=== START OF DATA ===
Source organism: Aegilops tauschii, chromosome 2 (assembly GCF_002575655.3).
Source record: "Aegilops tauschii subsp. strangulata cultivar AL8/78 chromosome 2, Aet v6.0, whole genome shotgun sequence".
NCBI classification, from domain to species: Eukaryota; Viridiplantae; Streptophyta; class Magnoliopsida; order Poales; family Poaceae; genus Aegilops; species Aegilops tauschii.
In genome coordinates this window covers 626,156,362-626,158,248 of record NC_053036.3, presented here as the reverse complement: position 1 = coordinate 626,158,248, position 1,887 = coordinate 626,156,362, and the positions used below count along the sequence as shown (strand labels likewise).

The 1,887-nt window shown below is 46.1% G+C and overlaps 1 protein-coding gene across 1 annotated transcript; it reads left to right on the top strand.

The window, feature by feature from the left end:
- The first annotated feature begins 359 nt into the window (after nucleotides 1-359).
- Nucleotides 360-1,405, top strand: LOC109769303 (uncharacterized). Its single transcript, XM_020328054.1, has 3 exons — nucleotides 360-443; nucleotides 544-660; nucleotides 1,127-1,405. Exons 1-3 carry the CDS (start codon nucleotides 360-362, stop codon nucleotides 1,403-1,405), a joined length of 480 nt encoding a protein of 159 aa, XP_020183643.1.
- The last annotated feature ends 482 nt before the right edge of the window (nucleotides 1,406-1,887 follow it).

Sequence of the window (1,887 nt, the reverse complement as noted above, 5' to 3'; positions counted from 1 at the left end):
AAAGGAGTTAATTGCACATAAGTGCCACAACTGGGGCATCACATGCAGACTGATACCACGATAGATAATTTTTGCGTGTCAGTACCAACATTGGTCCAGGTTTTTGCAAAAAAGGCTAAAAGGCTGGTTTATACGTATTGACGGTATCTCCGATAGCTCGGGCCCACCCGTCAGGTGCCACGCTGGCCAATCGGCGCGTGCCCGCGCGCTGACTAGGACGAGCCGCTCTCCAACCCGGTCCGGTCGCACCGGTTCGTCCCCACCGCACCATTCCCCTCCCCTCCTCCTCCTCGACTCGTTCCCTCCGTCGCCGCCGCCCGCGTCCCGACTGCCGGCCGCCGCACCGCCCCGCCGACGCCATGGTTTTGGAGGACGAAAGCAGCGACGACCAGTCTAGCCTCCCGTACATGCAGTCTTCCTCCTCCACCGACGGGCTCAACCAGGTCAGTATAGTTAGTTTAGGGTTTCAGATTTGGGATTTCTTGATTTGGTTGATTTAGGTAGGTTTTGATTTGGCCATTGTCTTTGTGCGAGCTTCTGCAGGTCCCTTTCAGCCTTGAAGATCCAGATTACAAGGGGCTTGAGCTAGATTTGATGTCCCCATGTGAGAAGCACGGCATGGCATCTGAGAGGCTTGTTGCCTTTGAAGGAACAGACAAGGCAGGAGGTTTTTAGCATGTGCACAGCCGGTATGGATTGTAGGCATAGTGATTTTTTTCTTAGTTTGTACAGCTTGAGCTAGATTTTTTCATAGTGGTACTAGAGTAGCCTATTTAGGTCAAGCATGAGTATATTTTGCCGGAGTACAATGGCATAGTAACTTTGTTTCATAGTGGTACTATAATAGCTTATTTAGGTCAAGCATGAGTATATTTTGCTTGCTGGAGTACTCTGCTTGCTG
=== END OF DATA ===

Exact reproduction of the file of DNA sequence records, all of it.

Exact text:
Source organism: Aegilops tauschii, chromosome 2 (assembly GCF_002575655.3).
Source record: "Aegilops tauschii subsp. strangulata cultivar AL8/78 chromosome 2, Aet v6.0, whole genome shotgun sequence".
NCBI classification, from domain to species: Eukaryota; Viridiplantae; Streptophyta; class Magnoliopsida; order Poales; family Poaceae; genus Aegilops; species Aegilops tauschii.
In genome coordinates this window covers 626,156,362-626,158,248 of record NC_053036.3, presented here as the reverse complement: position 1 = coordinate 626,158,248, position 1,887 = coordinate 626,156,362, and the positions used below count along the sequence as shown (strand labels likewise).

The 1,887-nt window shown below is 46.1% G+C and overlaps 1 protein-coding gene across 1 annotated transcript; it reads left to right on the top strand.

The window, feature by feature from the left end:
- The first annotated feature begins 359 nt into the window (after nucleotides 1-359).
- Nucleotides 360-1,405, top strand: LOC109769303 (uncharacterized). Its single transcript, XM_020328054.1, has 3 exons — nucleotides 360-443; nucleotides 544-660; nucleotides 1,127-1,405. Exons 1-3 carry the CDS (start codon nucleotides 360-362, stop codon nucleotides 1,403-1,405), a joined length of 480 nt encoding a protein of 159 aa, XP_020183643.1.
- The last annotated feature ends 482 nt before the right edge of the window (nucleotides 1,406-1,887 follow it).

Sequence of the window (1,887 nt, the reverse complement as noted above, 5' to 3'; positions counted from 1 at the left end):
AAAGGAGTTAATTGCACATAAGTGCCACAACTGGGGCATCACATGCAGACTGATACCACGATAGATAATTTTTGCGTGTCAGTACCAACATTGGTCCAGGTTTTTGCAAAAAAGGCTAAAAGGCTGGTTTATACGTATTGACGGTATCTCCGATAGCTCGGGCCCACCCGTCAGGTGCCACGCTGGCCAATCGGCGCGTGCCCGCGCGCTGACTAGGACGAGCCGCTCTCCAACCCGGTCCGGTCGCACCGGTTCGTCCCCACCGCACCATTCCCCTCCCCTCCTCCTCCTCGACTCGTTCCCTCCGTCGCCGCCGCCCGCGTCCCGACTGCCGGCCGCCGCACCGCCCCGCCGACGCCATGGTTTTGGAGGACGAAAGCAGCGACGACCAGTCTAGCCTCCCGTACATGCAGTCTTCCTCCTCCACCGACGGGCTCAACCAGGTCAGTATAGTTAGTTTAGGGTTTCAGATTTGGGATTTCTTGATTTGGTTGATTTAGGTAGGTTTTGATTTGGCCATTGTCTTTGTGCGAGCTTCTGCAGGTCCCTTTCAGCCTTGAAGATCCAGATTACAAGGGGCTTGAGCTAGATTTGATGTCCCCATGTGAGAAGCACGGCATGGCATCTGAGAGGCTTGTTGCCTTTGAAGGAACAGACAAGGCAGGAGGTTTTTAGCATGTGCACAGCCGGTATGGATTGTAGGCATAGTGATTTTTTTCTTAGTTTGTACAGCTTGAGCTAGATTTTTTCATAGTGGTACTAGAGTAGCCTATTTAGGTCAAGCATGAGTATATTTTGCCGGAGTACAATGGCATAGTAACTTTGTTTCATAGTGGTACTATAATAGCTTATTTAGGTCAAGCATGAGTATATTTTGCTTGCTGGAGTACTCTGCTTGCTG